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Binge drinking

  • Alcohol use is very common in our society. Drinking alcohol has immediate effects that can increase the risk of many harmful health conditions.
  • Excessive alcohol use, either in the form of heavy drinking (drinking 15 or more drinks per week  for men or 8 or more drinks per week for women), or binge drinking (drinking 5 or more drinks on an occasion for men or 4 or more drinks on an occasion for women), can lead to increased risk of health problems such as liver disease or unintentional injuries.
  • According to the Behavioral Risk Factor Surveillance System (BRFSS) survey, more than half of the adult U.S. population drank alcohol in the past 30 days. Approximately 5% of the total population drank heavily, while 17% of the population binge drank.
  • According to the ARDI application, from 2006–2010 there were approximately 88,000 deaths annually attributable to excessive alcohol use. In fact, excessive alcohol use is the 3rd leading lifestyle-related cause of death for people in the United States each year.
  • Alcohol use poses additional problems for underage drinkers and pregnant women.

Prevalence of binge drinking and heavy drinking among adults in the United States, 1993–2009.

Prevalence of binge drinking and heavy drinking among adults in the United States, 1993–2009.
 

The source for these data is CDC’s Behavioral Risk Factor Surveillance System (BRFSS). Information about the BRFSS is available at http://www.cdc.gov/brfss/index.htm.

[A notes and text description of this graph is also available.]

† Binge drinking data from 1993–2005 represent all respondents who report consuming 5 or more drinks on an occasion. Data from 2006–2009 represent men who report consuming 5 or more drinks on an occasion, and women who report consuming 4 or more drinks on an occasion, during the past 30 days.

‡ Heavy drinking data from 1993–2000 represent all respondents aged 18 years and older who report an average of 2 or more drinks per day (i.e., 60 or more alcoholic drinks a month). Data from 2001–2009 represent all male respondents aged 18 years and older who report an average of more than 2 drinks per day and female respondents aged 18 years and older who report an average of more than 1 drink per day.

Prevalence of Binge Drinking Among Adults, 2010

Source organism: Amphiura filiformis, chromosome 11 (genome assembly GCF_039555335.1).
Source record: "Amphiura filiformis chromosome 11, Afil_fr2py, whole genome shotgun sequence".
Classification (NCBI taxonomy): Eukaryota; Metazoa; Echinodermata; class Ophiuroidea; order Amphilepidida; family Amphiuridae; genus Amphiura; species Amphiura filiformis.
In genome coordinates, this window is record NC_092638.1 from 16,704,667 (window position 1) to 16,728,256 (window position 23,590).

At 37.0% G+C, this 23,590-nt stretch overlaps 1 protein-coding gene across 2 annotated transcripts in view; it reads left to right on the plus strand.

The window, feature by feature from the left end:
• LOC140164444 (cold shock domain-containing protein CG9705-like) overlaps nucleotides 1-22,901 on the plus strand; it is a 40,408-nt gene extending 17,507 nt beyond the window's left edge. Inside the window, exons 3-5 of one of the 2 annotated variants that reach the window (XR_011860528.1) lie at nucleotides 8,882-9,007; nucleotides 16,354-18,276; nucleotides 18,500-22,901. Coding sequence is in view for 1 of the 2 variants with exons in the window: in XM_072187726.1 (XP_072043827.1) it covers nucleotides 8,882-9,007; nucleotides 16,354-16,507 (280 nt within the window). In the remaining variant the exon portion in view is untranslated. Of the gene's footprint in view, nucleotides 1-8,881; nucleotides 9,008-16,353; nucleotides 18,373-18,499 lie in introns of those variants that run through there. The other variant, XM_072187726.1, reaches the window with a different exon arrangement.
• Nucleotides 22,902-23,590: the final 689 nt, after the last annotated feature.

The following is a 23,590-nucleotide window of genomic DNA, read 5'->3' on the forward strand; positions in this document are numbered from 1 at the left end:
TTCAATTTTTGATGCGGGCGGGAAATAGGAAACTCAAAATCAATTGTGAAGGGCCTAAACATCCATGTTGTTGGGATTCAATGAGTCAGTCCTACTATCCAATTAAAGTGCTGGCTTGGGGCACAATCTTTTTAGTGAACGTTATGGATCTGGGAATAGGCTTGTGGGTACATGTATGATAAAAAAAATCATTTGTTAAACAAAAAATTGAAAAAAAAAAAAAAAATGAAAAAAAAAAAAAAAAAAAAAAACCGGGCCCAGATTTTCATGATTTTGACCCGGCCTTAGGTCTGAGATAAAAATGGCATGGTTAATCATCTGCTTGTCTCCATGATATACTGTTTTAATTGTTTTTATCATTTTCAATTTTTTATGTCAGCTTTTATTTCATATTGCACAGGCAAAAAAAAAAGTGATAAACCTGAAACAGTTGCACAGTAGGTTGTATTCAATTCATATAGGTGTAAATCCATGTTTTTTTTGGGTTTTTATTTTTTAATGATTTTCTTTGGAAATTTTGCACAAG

Prevalence of Binge Drinking among Adults, 2009

Source: Behavioral Risk Factor Surveillance System Combined Landline and Cellular Telephone Developmental Dataset, Adults Aged 18 Years and Older.
Age-adjusted to the 2000 U.S. Census standard population.

[Notes and text description of this map are also available.]

Intensity* of Binge Drinking Among Adults, 2010

Intensity of Binge Drinking Among Adults, 2010

Source: Behavioral Risk Factor Surveillance System Combined Landline and Cellular Telephone Developmental Dataset, Adults Aged 18 Years and Older.

*Average largest number of drinks consumed by binge drinkers on any occasion in the past month.

Age-adjusted to the 2000 U.S. Census standard population.

[Notes and text description of this map are also available.]

The source for these data is CDC's Behavioral Risk Factor Surveillance System (BRFSS). Information about the BRFSS is available at http://www.cdc.gov/brfss/index.htm.

Economic Costs

  • Excessive alcohol consumption cost the United States $223.5 billion in 2006. This amounts to about $1.90 per drink, or about $746 per person.
  • The costs due to excessive drinking largely resulted from losses in workplace productivity (72% of the total cost), health care expenses (11%), and other costs due to a combination of criminal justice expenses, motor vehicle crash costs, and property damage.
  • Excessive alcohol use cost states and DC a median of $2.9 billion in 2006, ranging from $420 million in North Dakota to $32 billion in California.
  • Binge drinking, defined as consuming 4 or more drinks per occasion for women or 5 or more drinks per occasion for men, was responsible for more than 70% of the cost of excessive alcohol use in all states and DC.
  • About $2 of every $5 of the economic costs of excessive alcohol use were paid by federal, state, and local governments.
  • The total state costs for excessive drinking were generally of the same order of magnitude as the costs for smoking and Medicaid.

 

Costs of Excessive Alcohol Consumption by State, 2006

Source: Sacks JJ, Roeber J, Bouchery EE, et al. State Costs of Excessive Alcohol Consumption, 2006. American Journal of Preventive Medicine, 2013
[Notes and text description of this map are also available.]

 

 
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